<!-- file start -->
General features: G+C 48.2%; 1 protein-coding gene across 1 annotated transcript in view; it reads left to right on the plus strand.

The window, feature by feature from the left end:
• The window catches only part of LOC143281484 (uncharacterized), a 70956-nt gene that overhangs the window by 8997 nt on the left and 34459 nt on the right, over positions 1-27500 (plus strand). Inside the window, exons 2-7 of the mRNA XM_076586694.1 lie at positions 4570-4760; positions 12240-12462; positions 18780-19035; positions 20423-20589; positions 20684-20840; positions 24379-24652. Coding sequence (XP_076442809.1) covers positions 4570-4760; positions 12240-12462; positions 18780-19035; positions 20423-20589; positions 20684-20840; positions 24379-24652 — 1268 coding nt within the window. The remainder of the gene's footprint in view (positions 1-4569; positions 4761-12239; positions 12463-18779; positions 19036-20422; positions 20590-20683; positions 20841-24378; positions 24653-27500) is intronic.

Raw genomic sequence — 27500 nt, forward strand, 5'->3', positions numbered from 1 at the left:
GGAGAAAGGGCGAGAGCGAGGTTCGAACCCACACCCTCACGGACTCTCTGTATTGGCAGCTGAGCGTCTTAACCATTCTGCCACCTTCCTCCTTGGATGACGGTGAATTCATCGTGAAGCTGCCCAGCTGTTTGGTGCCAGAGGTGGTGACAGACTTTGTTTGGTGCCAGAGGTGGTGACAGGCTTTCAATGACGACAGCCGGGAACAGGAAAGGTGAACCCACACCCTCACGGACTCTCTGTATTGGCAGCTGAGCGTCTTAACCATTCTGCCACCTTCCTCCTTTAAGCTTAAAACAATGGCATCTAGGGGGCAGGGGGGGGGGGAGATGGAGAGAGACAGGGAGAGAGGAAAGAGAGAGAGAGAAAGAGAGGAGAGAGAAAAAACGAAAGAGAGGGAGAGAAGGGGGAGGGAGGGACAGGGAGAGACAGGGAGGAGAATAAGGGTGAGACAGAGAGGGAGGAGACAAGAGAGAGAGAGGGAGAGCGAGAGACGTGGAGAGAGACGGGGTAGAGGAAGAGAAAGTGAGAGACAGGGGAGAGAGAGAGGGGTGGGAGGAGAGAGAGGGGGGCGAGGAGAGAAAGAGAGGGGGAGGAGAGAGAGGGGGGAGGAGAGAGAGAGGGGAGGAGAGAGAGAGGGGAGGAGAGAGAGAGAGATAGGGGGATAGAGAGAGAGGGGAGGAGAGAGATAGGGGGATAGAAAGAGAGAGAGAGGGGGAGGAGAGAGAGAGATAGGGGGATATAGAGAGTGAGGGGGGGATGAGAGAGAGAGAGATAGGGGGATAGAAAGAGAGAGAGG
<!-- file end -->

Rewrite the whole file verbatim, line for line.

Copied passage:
General features: G+C 48.2%; 1 protein-coding gene across 1 annotated transcript in view; it reads left to right on the plus strand.

The window, feature by feature from the left end:
• The window catches only part of LOC143281484 (uncharacterized), a 70956-nt gene that overhangs the window by 8997 nt on the left and 34459 nt on the right, over positions 1-27500 (plus strand). Inside the window, exons 2-7 of the mRNA XM_076586694.1 lie at positions 4570-4760; positions 12240-12462; positions 18780-19035; positions 20423-20589; positions 20684-20840; positions 24379-24652. Coding sequence (XP_076442809.1) covers positions 4570-4760; positions 12240-12462; positions 18780-19035; positions 20423-20589; positions 20684-20840; positions 24379-24652 — 1268 coding nt within the window. The remainder of the gene's footprint in view (positions 1-4569; positions 4761-12239; positions 12463-18779; positions 19036-20422; positions 20590-20683; positions 20841-24378; positions 24653-27500) is intronic.

Raw genomic sequence — 27500 nt, forward strand, 5'->3', positions numbered from 1 at the left:
GGAGAAAGGGCGAGAGCGAGGTTCGAACCCACACCCTCACGGACTCTCTGTATTGGCAGCTGAGCGTCTTAACCATTCTGCCACCTTCCTCCTTGGATGACGGTGAATTCATCGTGAAGCTGCCCAGCTGTTTGGTGCCAGAGGTGGTGACAGACTTTGTTTGGTGCCAGAGGTGGTGACAGGCTTTCAATGACGACAGCCGGGAACAGGAAAGGTGAACCCACACCCTCACGGACTCTCTGTATTGGCAGCTGAGCGTCTTAACCATTCTGCCACCTTCCTCCTTTAAGCTTAAAACAATGGCATCTAGGGGGCAGGGGGGGGGGGAGATGGAGAGAGACAGGGAGAGAGGAAAGAGAGAGAGAGAAAGAGAGGAGAGAGAAAAAACGAAAGAGAGGGAGAGAAGGGGGAGGGAGGGACAGGGAGAGACAGGGAGGAGAATAAGGGTGAGACAGAGAGGGAGGAGACAAGAGAGAGAGAGGGAGAGCGAGAGACGTGGAGAGAGACGGGGTAGAGGAAGAGAAAGTGAGAGACAGGGGAGAGAGAGAGGGGTGGGAGGAGAGAGAGGGGGGCGAGGAGAGAAAGAGAGGGGGAGGAGAGAGAGGGGGGAGGAGAGAGAGAGGGGAGGAGAGAGAGAGGGGAGGAGAGAGAGAGAGATAGGGGGATAGAGAGAGAGGGGAGGAGAGAGATAGGGGGATAGAAAGAGAGAGAGAGGGGGAGGAGAGAGAGAGATAGGGGGATATAGAGAGTGAGGGGGGGATGAGAGAGAGAGAGATAGGGGGATAGAAAGAGAGAGAGG